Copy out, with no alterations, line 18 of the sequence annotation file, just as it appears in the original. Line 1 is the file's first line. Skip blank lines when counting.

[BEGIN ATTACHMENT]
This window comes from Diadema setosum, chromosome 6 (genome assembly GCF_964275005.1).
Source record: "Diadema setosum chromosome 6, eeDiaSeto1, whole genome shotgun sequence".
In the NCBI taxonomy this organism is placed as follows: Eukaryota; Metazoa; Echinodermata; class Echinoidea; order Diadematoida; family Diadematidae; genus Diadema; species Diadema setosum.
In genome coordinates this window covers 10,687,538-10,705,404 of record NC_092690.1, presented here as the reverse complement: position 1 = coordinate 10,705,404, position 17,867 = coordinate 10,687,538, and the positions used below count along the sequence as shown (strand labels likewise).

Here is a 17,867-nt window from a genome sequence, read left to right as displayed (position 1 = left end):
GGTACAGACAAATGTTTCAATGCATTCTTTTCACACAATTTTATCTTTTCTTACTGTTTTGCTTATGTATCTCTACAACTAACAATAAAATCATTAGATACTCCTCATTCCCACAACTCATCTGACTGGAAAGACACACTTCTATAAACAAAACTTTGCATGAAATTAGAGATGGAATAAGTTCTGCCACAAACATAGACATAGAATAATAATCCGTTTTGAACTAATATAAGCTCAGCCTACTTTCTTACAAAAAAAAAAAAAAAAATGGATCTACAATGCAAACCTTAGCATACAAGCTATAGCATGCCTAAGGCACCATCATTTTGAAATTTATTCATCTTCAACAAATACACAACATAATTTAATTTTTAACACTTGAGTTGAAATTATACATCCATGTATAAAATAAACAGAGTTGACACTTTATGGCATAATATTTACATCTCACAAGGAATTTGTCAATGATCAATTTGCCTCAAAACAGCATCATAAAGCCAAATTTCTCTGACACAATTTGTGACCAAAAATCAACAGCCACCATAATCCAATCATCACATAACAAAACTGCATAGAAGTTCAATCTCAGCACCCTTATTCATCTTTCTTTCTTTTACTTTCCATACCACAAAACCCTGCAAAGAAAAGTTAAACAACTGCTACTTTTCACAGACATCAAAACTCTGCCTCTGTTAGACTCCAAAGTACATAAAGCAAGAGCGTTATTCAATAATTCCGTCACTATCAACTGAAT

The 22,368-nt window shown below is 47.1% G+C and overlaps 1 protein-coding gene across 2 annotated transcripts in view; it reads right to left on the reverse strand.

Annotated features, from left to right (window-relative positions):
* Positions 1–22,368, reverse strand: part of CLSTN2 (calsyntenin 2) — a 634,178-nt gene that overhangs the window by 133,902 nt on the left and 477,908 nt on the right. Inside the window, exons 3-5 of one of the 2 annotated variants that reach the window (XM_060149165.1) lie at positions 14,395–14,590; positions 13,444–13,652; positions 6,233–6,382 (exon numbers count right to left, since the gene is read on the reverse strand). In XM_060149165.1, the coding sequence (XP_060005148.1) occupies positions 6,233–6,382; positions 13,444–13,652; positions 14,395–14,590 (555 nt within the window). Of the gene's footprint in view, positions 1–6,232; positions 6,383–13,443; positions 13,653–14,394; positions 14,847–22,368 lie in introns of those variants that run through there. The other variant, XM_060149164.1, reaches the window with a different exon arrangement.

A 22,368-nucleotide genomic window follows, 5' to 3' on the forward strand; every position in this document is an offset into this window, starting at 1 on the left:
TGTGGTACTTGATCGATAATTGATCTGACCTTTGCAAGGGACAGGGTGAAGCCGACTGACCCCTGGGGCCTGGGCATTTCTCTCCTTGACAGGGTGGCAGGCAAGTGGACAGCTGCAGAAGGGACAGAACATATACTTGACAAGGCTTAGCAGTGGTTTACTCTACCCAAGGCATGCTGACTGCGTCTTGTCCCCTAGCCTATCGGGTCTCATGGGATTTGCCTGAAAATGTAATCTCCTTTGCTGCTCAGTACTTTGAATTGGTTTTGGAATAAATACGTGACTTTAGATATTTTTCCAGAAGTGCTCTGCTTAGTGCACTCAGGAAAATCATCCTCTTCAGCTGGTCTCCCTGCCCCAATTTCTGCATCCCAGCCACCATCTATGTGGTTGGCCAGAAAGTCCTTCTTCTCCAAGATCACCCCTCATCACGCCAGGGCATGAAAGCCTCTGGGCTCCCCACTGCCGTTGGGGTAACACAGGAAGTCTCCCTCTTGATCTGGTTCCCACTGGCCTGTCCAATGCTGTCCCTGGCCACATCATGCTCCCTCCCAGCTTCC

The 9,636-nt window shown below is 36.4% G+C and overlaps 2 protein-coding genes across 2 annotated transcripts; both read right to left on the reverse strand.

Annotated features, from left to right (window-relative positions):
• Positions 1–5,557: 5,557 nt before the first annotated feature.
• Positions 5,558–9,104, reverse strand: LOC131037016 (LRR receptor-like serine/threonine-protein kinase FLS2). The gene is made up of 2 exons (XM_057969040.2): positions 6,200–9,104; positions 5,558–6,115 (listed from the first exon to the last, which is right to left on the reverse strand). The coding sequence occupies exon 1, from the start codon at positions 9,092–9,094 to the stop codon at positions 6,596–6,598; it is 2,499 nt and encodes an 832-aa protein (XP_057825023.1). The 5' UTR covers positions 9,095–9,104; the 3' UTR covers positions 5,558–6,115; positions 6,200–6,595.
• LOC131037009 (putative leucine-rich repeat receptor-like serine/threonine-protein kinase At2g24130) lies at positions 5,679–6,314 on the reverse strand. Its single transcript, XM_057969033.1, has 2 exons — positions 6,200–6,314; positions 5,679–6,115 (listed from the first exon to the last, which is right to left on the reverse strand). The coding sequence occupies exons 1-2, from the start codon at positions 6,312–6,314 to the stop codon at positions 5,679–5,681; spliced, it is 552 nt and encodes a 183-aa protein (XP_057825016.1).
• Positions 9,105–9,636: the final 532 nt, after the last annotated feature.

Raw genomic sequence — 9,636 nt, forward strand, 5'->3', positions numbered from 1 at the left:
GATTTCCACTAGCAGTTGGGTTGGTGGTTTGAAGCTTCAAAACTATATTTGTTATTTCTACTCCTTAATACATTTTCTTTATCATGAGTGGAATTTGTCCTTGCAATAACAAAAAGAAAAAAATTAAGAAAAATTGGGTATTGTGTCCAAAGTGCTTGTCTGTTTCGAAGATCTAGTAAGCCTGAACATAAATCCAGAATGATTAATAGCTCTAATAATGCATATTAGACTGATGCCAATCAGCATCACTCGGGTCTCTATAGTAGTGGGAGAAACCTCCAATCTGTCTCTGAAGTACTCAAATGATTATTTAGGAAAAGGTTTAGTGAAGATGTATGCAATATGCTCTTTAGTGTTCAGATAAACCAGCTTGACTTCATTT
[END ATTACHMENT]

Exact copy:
Raw genomic sequence — 9,636 nt, forward strand, 5'->3', positions numbered from 1 at the left: